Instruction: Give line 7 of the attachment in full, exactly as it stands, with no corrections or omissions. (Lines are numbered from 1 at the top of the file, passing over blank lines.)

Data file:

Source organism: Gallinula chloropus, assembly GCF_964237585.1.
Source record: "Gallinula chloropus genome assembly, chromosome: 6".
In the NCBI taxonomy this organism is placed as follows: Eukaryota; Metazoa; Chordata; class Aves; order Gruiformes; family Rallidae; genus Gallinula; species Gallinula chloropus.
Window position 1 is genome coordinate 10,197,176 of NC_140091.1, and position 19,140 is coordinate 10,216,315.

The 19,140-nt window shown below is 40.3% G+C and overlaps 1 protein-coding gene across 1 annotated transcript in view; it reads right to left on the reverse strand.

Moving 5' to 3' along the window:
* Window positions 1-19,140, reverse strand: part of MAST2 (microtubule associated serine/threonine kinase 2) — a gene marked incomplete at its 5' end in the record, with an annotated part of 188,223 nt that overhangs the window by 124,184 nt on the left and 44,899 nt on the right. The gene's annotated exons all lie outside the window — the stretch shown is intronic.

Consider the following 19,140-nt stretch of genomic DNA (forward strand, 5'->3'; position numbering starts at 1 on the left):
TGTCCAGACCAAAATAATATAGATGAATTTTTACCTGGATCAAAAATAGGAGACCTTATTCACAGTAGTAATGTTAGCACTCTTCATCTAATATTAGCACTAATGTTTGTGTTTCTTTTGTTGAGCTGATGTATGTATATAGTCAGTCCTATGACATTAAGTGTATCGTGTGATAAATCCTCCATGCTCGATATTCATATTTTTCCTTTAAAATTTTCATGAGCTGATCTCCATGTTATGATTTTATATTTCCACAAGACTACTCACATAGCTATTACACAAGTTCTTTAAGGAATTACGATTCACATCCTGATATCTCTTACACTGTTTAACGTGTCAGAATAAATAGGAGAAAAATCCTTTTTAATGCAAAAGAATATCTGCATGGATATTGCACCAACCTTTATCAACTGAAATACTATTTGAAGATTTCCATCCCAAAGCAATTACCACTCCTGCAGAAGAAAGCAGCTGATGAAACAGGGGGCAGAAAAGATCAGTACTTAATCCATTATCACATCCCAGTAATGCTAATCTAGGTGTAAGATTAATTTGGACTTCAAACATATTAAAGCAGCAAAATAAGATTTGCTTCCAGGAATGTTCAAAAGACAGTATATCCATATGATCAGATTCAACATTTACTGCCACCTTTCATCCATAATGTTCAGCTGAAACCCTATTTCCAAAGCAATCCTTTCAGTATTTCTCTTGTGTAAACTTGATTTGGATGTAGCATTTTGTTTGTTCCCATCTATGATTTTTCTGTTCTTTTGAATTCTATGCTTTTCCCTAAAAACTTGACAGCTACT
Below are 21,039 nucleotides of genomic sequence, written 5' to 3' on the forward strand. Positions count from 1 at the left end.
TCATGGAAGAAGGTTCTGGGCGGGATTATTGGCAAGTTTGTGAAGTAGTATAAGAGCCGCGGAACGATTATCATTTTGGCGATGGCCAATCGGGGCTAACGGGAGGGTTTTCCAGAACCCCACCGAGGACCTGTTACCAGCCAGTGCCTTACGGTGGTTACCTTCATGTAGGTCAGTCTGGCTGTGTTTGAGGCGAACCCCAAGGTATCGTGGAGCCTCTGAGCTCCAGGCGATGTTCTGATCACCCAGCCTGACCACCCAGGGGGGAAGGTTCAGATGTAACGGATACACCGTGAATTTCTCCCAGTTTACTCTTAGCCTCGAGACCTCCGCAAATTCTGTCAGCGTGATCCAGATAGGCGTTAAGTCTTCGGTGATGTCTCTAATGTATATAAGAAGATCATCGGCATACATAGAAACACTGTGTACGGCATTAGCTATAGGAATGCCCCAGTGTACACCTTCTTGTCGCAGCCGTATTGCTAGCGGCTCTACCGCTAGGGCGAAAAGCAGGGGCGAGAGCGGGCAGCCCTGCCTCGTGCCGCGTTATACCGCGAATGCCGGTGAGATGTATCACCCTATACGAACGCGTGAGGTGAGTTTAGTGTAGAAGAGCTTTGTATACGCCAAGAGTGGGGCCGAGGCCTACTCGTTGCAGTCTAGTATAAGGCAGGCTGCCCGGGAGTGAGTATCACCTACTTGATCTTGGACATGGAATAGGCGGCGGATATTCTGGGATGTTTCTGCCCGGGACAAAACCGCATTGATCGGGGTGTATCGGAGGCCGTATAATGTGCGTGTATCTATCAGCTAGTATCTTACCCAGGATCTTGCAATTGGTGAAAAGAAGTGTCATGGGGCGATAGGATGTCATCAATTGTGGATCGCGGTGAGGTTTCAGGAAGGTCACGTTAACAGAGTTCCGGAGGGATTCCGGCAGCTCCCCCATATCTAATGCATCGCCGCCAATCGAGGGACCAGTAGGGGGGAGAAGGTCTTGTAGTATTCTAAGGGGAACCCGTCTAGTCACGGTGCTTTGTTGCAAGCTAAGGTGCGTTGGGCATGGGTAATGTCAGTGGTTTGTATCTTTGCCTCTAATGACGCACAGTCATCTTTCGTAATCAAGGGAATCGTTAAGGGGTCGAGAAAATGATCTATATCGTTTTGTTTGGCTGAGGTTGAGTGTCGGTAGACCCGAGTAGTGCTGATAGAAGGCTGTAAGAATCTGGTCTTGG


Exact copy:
* Window positions 1-19,140, reverse strand: part of MAST2 (microtubule associated serine/threonine kinase 2) — a gene marked incomplete at its 5' end in the record, with an annotated part of 188,223 nt that overhangs the window by 124,184 nt on the left and 44,899 nt on the right. The gene's annotated exons all lie outside the window — the stretch shown is intronic.